CAMP ZAMA, Japan – Dr. (Col.) Jeremy Johnson assumed command of U.S. Army Medical Department Activity-Japan and the Brig. Gen. Crawford F. Sams U.S. Army Health Clinic here in a July 7 ceremony.
Johnson assumed the reins of command from Col. Tanya Peacock, who had led the unit since July 2020.
MEDDAC-J and the BG Sams clinic consists of approximately 180 Soldiers, civilians, and local national staff, and is the sole Army primary care clinic in Japan.
During his remarks, Johnson, a recent graduate of the U.S. Army War College, reflected on a quote by Simon Sinek, a motivational speaker and author of the book, ‘Leaders Eat Last.’
Attributing Sinek, Johnson said, “Leadership is not about being in charge. Leadership is about taking care of those in your charge.”
That was his goal, Johnson said, along with continuing the high standards of MEDDAC-J.
“We will also strive to provide world-class medical care to our patients,” he added.
Johnson, a West Point graduate and family medicine physician, is no stranger to Japan or the Indo-Pacific, having spent a total of 12 years during his career assigned in the area.
Peacock, the outgoing commander, said MEDDAC-J had accomplished much over the last two years, and had done it well.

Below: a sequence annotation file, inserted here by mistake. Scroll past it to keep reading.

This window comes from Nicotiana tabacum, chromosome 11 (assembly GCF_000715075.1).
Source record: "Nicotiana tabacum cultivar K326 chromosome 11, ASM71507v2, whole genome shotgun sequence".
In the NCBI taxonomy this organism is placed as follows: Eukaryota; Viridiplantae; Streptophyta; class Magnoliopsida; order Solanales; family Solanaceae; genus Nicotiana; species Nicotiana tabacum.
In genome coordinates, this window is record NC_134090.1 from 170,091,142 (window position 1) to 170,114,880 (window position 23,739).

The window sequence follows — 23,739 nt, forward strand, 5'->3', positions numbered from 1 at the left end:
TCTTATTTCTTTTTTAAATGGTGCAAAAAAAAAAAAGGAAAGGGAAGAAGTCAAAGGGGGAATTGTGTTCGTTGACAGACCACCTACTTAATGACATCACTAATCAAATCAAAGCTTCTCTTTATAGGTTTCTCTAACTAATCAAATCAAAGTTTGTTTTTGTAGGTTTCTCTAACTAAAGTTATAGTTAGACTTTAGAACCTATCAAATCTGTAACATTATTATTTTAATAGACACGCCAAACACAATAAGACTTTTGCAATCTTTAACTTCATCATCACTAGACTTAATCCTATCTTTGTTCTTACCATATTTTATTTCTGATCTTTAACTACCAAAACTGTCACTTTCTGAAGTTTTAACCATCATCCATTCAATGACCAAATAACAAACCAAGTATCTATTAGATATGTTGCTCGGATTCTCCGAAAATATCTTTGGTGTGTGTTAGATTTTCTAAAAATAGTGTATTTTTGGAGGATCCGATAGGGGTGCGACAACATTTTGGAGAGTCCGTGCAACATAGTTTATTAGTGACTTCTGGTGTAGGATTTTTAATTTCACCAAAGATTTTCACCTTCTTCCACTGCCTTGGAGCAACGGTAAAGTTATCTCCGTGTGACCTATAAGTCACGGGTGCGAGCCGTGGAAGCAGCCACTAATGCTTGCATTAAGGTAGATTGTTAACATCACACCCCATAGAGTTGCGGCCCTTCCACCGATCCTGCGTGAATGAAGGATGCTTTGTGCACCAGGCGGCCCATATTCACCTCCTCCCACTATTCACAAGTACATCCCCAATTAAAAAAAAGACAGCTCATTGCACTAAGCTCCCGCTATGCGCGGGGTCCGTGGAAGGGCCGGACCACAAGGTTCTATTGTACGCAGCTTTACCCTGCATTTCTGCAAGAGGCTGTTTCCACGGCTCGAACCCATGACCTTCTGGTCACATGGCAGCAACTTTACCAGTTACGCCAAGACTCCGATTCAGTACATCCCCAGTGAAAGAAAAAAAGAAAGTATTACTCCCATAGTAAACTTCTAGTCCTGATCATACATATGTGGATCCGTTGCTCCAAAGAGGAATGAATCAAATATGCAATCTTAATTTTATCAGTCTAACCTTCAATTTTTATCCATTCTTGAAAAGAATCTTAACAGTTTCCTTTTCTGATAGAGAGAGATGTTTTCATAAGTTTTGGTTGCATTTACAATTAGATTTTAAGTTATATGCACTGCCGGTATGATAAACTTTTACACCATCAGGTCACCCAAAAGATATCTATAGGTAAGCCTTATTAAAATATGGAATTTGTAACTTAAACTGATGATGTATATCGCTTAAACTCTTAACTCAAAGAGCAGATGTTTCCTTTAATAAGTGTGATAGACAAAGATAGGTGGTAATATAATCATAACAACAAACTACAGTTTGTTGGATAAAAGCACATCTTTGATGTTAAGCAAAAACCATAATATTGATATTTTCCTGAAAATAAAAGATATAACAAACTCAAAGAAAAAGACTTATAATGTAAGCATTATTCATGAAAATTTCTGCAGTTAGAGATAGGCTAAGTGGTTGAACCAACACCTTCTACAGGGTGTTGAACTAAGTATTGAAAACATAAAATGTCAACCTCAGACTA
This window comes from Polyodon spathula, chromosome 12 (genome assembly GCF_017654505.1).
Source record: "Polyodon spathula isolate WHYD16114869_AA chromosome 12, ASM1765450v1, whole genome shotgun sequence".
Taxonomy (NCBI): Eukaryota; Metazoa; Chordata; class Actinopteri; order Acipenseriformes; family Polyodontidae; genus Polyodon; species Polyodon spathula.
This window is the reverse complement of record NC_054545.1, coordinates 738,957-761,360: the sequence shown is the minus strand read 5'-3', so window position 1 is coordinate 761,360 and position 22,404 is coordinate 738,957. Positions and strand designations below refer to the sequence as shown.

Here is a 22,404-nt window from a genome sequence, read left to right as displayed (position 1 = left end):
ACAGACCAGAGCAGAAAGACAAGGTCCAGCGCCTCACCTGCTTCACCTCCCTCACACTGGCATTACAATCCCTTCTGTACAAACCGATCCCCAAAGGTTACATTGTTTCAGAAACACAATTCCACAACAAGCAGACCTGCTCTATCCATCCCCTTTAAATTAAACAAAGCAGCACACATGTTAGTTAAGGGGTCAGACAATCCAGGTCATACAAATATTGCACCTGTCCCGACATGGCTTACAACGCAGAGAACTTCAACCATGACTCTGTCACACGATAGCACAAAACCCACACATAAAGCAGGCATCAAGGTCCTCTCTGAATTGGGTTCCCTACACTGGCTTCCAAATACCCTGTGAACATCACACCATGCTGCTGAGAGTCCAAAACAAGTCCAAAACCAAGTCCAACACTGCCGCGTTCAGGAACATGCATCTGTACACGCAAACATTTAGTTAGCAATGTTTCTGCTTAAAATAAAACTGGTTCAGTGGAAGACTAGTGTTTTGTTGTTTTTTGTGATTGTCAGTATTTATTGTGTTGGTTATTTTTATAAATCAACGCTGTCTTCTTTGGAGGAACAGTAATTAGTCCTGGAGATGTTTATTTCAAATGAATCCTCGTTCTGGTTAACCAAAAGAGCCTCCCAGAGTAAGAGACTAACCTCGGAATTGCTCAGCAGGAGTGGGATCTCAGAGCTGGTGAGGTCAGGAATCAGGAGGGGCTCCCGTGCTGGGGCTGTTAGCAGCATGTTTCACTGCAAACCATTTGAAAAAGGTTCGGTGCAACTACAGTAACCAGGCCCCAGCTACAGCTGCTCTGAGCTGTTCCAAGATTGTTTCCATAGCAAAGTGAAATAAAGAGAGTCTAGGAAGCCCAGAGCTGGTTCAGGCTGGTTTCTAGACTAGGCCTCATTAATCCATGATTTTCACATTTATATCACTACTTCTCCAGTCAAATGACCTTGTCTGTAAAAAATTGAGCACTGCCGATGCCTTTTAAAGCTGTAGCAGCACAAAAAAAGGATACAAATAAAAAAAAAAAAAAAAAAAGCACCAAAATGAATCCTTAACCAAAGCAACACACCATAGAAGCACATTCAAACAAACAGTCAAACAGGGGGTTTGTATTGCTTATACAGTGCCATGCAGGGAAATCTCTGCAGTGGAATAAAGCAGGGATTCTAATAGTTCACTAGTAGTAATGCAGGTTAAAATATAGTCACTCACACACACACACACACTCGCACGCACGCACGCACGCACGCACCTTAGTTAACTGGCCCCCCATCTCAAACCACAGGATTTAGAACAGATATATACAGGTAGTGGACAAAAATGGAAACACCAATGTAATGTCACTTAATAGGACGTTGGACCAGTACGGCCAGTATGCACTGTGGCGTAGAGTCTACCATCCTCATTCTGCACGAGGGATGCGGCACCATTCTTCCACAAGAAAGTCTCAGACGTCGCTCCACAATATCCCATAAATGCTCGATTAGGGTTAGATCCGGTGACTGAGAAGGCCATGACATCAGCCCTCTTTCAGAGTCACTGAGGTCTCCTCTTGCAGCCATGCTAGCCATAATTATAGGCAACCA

“This team led the way during the pandemic effort, which resulted in zero loss of life to COVD-19 in Japan,” she said. “I’m so, so proud of you.”
Peacock, who is retiring from the Army along with her husband, Col. Mike Peacock of U.S. Army-Japan, said her time in command had been a career goal.
“This was my dream job in the Army,” she said, “and it has been. It’s been an amazing two years.”
Brig. Gen. Edward H. Bailey, commanding general of Regional Health Command-Pacific, under which MEDDAC-J falls, praised Peacock’s leadership and ability in his remarks.
“Tanya led through adversity,” Bailey said. “Her team trusted that she would lead them through crisis, and she has.”
Regional Health Command-Pacific, headquartered in Honolulu, is the most geographically dispersed command in Army Medicine, stretching more than 5,000 miles and five time zones across the Pacific.
The command oversees Army medical units in the Pacific Northwest, Alaska, Hawaii, Guam, Japan, and South Korea.